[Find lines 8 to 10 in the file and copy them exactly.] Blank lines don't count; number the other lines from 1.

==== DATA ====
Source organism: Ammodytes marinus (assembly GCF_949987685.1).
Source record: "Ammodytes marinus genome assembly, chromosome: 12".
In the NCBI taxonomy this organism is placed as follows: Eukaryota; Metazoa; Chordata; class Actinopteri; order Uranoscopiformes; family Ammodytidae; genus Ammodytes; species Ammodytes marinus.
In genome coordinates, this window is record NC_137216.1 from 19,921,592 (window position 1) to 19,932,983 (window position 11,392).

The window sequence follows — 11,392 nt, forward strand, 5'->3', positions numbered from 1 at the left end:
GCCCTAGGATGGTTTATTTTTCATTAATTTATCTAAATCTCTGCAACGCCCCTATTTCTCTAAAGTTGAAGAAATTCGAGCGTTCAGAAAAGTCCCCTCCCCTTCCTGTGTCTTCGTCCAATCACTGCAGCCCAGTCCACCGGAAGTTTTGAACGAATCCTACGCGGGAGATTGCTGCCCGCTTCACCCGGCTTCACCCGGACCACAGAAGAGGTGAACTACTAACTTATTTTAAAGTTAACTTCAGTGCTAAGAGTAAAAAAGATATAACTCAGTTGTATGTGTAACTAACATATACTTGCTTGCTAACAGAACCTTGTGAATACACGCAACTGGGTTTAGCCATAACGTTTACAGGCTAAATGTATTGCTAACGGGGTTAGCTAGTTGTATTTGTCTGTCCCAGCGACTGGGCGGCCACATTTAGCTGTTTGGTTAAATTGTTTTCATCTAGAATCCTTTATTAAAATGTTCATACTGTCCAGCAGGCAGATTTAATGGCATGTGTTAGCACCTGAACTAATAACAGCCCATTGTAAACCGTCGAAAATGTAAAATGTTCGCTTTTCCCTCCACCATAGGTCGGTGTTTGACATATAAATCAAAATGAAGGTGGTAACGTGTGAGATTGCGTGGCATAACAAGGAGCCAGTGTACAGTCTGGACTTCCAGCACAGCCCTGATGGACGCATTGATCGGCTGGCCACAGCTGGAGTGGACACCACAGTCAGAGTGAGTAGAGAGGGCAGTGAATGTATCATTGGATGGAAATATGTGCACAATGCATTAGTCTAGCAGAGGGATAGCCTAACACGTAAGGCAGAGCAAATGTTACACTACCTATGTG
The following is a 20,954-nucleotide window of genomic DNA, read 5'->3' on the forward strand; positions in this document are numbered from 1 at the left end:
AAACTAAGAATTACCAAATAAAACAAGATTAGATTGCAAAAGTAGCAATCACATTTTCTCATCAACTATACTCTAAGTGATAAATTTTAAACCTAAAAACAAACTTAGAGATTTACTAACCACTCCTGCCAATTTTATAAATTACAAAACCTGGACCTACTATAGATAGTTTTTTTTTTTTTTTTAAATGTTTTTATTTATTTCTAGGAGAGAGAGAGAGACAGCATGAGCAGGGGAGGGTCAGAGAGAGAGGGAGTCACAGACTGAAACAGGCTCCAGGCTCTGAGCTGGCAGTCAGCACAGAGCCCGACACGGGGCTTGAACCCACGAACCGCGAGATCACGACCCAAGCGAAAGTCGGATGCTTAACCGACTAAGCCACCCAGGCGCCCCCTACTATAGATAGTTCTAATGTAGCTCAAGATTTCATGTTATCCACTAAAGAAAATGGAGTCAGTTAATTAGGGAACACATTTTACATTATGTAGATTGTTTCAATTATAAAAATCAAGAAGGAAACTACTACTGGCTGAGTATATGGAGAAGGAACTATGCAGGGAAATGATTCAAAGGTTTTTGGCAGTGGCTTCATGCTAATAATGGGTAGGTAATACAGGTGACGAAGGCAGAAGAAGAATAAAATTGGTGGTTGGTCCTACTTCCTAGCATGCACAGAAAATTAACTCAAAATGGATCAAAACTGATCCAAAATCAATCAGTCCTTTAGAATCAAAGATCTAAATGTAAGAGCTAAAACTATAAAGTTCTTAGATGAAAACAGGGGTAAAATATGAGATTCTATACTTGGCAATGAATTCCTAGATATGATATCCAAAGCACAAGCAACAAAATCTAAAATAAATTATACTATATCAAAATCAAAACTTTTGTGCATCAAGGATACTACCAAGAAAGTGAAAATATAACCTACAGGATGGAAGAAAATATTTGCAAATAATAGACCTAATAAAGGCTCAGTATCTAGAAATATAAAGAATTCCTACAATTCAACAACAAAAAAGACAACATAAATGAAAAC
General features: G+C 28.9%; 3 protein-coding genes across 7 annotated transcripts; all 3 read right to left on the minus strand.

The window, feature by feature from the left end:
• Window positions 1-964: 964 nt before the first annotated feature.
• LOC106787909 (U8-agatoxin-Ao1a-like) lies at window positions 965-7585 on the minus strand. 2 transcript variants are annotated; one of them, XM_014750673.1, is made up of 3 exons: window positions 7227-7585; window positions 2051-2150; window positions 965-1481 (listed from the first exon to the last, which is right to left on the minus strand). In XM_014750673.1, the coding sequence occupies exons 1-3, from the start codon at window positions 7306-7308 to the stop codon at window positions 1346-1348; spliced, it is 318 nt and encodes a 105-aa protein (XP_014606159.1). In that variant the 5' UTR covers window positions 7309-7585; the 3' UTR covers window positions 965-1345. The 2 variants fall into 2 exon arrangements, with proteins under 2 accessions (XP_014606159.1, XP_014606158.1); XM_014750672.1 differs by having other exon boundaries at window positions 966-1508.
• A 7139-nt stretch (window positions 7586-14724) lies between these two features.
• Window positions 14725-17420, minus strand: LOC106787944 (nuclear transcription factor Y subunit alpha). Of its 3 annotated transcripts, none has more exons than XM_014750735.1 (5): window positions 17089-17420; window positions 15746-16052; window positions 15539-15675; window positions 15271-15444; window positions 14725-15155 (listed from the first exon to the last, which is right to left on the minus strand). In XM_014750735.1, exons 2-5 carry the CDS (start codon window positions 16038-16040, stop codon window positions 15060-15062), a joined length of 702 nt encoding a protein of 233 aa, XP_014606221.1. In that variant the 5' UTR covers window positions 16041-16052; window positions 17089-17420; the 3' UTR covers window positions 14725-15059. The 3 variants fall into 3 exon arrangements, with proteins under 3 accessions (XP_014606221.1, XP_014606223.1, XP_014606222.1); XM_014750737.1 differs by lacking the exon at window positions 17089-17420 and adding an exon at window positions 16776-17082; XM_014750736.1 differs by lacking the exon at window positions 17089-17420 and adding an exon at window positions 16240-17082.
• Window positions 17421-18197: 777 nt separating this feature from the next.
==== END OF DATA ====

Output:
AAACTAAGAATTACCAAATAAAACAAGATTAGATTGCAAAAGTAGCAATCACATTTTCTCATCAACTATACTCTAAGTGATAAATTTTAAACCTAAAAACAAACTTAGAGATTTACTAACCACTCCTGCCAATTTTATAAATTACAAAACCTGGACCTACTATAGATAGTTTTTTTTTTTTTTTTAAATGTTTTTATTTATTTCTAGGAGAGAGAGAGAGACAGCATGAGCAGGGGAGGGTCAGAGAGAGAGGGAGTCACAGACTGAAACAGGCTCCAGGCTCTGAGCTGGCAGTCAGCACAGAGCCCGACACGGGGCTTGAACCCACGAACCGCGAGATCACGACCCAAGCGAAAGTCGGATGCTTAACCGACTAAGCCACCCAGGCGCCCCCTACTATAGATAGTTCTAATGTAGCTCAAGATTTCATGTTATCCACTAAAGAAAATGGAGTCAGTTAATTAGGGAACACATTTTACATTATGTAGATTGTTTCAATTATAAAAATCAAGAAGGAAACTACTACTGGCTGAGTATATGGAGAAGGAACTATGCAGGGAAATGATTCAAAGGTTTTTGGCAGTGGCTTCATGCTAATAATGGGTAGGTAATACAGGTGACGAAGGCAGAAGAAGAATAAAATTGGTGGTTGGTCCTACTTCCTAGCATGCACAGAAAATTAACTCAAAATGGATCAAAACTGATCCAAAATCAATCAGTCCTTTAGAATCAAAGATCTAAATGTAAGAGCTAAAACTATAAAGTTCTTAGATGAAAACAGGGGTAAAATATGAGATTCTATACTTGGCAATGAATTCCTAGATATGATATCCAAAGCACAAGCAACAAAATCTAAAATAAATTATACTATATCAAAATCAAAACTTTTGTGCATCAAGGATACTACCAAGAAAGTGAAAATATAACCTACAGGATGGAAGAAAATATTTGCAAATAATAGACCTAATAAAGGCTCAGTATCTAGAAATATAAAGAATTCCTACAATTCAACAACAAAAAAGACAACATAAATGAAAAC
General features: G+C 28.9%; 3 protein-coding genes across 7 annotated transcripts; all 3 read right to left on the minus strand.

The window, feature by feature from the left end: